Written and performed by Lorna V
Aliki Mbakoyianni is the most distinguished Greek name you have never heard of until now. This dance guru, born in Argentina of Greek descent, is the patron of the charity Dancing for Peace in Cyprus, has been honoured by the Greek and Argentine governments – and is the fictional creation of Lorna Eleonora Vassiliades, known professionally as journalist, writer, author and most recently performer, Lorna V.
Lorna has slowly been developing Aliki Mbaboyianni since September 2014, performing at scratch nights and festivals in and out of London. Her first full length comedy show Bailamas Opa! with dance guru to the stars Aliki Mbakoyianni previews on April 25 and 26 at the Blue Elephant in South London’s Camberwell, or to quote Lorna’s alter ego Aliki, ‘Canbewell’.
By her own admission, Aliki is the polar opposite of bookish, quiet, considered Lorna. Aliki is an outrageously outspoken extrovert who demands constant attention, has been married several times, and is a supremely confident speaker of languages, despite her heavy pronunciation and mashed up self-made words. Whilst Lorna had to conquer her fear of learning to dance and has persevered for many years, Aliki is a natural who hails from a Greek dynasty of musicians and dancers emigrating to Argentina.
What Lorna (photo below) didn’t expect in this unexpected venture into performing/acting was that this would take her back to her childhood when she began writing little plays and performing with her school friends at Chrysi Akti school, in Varosha, Famagusta. Lorna was born in London and lived in Cyprus as a child for four years until the invasion when she and her parents had to flee Famagusta. They returned to the UK refugees.
“If the war hadn’t happened, my life would have taken an entirely different direction, I’m sure,” says Lorna. “Just before the invasion, I wrote a play in Greek about a fish which I planned to send to CYBC. I still wonder if someday I’ll go back and find that envelope with the play. My childhood dream of acting vanished with war.”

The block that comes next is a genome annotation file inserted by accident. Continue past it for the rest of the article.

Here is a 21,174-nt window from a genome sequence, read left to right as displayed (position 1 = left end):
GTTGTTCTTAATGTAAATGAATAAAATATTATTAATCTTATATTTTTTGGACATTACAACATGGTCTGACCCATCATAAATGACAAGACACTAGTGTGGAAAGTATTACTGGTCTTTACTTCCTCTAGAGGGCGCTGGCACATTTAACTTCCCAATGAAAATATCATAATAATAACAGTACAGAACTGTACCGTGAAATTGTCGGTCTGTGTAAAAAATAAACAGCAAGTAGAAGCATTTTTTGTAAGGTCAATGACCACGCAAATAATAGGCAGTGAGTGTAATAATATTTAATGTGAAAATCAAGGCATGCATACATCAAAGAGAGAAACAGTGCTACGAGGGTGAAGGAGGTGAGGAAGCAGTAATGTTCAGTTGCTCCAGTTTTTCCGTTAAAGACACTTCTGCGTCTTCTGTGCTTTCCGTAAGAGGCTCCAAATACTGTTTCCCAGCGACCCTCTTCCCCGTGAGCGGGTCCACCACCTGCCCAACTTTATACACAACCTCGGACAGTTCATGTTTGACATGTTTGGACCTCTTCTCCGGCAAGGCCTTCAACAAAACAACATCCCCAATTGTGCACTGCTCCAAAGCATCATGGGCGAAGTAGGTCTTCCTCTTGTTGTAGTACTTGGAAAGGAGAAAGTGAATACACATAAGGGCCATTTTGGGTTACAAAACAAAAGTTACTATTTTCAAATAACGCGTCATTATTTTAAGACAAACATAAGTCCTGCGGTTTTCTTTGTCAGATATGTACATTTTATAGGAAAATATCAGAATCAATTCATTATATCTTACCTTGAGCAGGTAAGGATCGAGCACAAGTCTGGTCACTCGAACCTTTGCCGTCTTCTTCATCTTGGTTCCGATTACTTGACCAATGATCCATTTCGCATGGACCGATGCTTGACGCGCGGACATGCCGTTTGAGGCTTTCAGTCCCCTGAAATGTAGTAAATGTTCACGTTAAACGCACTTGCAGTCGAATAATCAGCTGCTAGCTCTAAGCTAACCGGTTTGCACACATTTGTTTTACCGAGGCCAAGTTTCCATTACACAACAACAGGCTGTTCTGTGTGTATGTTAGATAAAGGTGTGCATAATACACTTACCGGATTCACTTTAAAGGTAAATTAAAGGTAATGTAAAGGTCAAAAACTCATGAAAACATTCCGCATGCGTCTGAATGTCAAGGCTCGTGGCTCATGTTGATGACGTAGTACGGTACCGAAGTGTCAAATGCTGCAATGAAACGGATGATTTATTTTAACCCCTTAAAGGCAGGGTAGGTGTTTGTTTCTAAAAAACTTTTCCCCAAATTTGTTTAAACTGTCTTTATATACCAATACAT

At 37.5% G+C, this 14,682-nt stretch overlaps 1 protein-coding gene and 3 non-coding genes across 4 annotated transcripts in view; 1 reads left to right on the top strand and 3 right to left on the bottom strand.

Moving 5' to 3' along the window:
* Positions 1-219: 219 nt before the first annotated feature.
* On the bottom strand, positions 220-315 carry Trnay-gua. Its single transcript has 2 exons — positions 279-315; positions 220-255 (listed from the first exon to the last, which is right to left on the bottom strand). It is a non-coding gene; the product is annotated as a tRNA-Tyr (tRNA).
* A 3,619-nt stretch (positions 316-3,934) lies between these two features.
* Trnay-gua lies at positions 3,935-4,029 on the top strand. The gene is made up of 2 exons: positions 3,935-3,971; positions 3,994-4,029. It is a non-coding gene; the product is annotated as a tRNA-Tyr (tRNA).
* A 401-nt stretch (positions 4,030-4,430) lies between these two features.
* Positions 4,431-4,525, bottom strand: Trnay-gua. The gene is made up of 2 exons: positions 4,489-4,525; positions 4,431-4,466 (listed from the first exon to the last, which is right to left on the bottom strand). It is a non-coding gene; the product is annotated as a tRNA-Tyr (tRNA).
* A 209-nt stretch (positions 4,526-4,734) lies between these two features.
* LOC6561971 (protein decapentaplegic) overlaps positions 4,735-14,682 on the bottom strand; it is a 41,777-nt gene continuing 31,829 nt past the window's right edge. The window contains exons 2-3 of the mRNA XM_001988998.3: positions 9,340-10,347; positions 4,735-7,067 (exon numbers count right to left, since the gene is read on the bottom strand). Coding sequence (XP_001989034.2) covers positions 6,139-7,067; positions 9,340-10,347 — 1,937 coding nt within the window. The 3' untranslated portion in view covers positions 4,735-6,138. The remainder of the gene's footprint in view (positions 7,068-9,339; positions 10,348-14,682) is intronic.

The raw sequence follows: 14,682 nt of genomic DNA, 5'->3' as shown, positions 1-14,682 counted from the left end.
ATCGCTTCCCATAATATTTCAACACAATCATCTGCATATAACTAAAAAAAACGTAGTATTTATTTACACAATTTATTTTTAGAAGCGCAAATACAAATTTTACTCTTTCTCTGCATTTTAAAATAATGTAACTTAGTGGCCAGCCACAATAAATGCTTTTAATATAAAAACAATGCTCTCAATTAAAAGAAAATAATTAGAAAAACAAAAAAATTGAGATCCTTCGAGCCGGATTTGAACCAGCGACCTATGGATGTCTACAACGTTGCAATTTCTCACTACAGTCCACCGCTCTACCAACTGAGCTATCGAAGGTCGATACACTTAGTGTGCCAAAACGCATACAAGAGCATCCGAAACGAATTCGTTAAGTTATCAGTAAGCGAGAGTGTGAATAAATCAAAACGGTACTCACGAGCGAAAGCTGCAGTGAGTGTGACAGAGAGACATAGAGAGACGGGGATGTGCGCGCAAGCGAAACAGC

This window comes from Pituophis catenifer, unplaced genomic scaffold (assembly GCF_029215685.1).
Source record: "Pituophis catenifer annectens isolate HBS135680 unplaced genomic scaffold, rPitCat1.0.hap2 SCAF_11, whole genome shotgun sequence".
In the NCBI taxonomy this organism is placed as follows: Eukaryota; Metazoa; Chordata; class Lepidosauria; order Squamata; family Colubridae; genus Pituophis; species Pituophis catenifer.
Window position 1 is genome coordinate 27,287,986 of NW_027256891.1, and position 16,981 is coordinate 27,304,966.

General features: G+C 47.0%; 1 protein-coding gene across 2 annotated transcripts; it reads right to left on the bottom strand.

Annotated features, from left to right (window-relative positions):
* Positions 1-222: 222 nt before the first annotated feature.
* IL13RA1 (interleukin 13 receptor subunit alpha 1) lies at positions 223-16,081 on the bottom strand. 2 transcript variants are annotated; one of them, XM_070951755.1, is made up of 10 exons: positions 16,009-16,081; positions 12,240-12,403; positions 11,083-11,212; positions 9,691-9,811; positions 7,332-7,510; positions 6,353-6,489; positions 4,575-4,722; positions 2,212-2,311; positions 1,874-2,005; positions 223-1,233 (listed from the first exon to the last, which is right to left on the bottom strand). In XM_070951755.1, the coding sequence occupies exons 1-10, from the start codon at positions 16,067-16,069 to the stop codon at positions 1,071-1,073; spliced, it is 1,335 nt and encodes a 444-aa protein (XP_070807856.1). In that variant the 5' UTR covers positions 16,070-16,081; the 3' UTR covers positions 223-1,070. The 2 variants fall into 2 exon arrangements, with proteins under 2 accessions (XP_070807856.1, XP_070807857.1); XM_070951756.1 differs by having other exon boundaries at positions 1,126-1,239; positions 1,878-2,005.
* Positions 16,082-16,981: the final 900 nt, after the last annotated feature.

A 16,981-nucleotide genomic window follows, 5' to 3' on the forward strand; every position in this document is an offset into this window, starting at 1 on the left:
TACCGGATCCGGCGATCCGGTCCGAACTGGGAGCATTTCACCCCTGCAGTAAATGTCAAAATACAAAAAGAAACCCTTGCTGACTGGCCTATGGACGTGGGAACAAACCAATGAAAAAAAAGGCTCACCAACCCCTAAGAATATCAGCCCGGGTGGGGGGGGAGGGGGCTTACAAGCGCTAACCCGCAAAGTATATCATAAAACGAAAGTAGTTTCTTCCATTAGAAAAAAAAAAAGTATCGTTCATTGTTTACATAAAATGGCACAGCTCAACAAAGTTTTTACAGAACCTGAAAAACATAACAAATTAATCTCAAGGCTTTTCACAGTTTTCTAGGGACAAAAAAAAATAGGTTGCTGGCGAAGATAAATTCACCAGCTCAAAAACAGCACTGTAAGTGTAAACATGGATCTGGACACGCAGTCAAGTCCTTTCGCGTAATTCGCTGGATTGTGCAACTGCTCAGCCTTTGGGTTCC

Lorna studied at the London School of Economics, became a trainee journalist on a financial publication and then wrote prolifically for national newspapers and magazines. Whilst working at Time Out magazine as the lifestyle editor, she realised she had a calling to write for theatre. She has been shortlisted for the Verity Bargate award and was invited to be part of the Soho Theatre’s One Year Attachment Programme.
A woman of many dreams, her personal and professional interest as a journalist in self-development and psychology led to her recently writing three books for the Psychologies brand, published by Wiley: Real Confidence, Real Ambition and Real Calm.
So how did acting come about? “When the offer came to me to write and perform my work, initially I kept saying no. I had by this stage for fun done some work as a background artiste (extra) and a director friend gave me a cameo part in an online sitcom. Destiny had already given me a nudge but I wasn’t paying attention. Suddenly I realised being invited to write and perform my work by a highly respected arts journalist turned festival curator, Donald Hutera was an incredible opportunity. There was a Greek connection too as Giant Olive Theatre run by British Greek Cypriot George Sallis was giving Donald a platform and support.”
Lorna began to write and perform different female characters, exploring their emotional journeys against the backdrop of her hobby Argentine tango. Donald Hutera became the godfather of the character Aliki, whilst Lorna struggled to give birth to a middle aged dance teacher.
“I wasn’t confident about embodying an Argentine teacher and considered creating a Greek-Argentine but was totally blocked. Whilst describing Greece’s first and foremost diva actress Aliki Vouyiouklaki to Donald and his partner, there was the name for the character I was trying to create. Shortly after I saw an outfit in a Portuguese shop and had a vision. I tried it on and became Aliki. When Donald saw this first costume, he instantly saw Aliki too.”
To embody the character, Lorna developed a Greek-Argentine accent and way of speaking for the character. Whilst developing and testing the Aliki at festivals many audience members and even reviewers have often not realised Aliki is a character. Aliki is fiercely proud of her Greek heritage and Lorna the writer has enormous fun with Aliki’s historical claims, deftly mixing real history with fictional.
Directing the full length show is award winning film maker and theatre director Athena Mandis who cast Lorna in her short film (co-written and co-directed with Dino Jacovides) Southgate to Brighton, a popular success last year at the Cyprus Short Film Day in London. “Lorna and I have been developing a great creative working relationship. Bailamos Opa! explores so many of themes present in my work, so it’s very exciting to direct her first full length solo show.”
Bailamos Opa! With Dance Guru to the Stars Aliki Mbakoyianni will play at Blue Elephant Theatre in Camberwell on Wednesday 25 April and Thursday 26 April at 8pm.
Ticket prices: £10.00 / £8.50 (concessions) / £7.50 (Southwark residents) available online at
Online booking incurs 10% booking fee; To avoid this fee, please ring the box office on 020 7701 0100.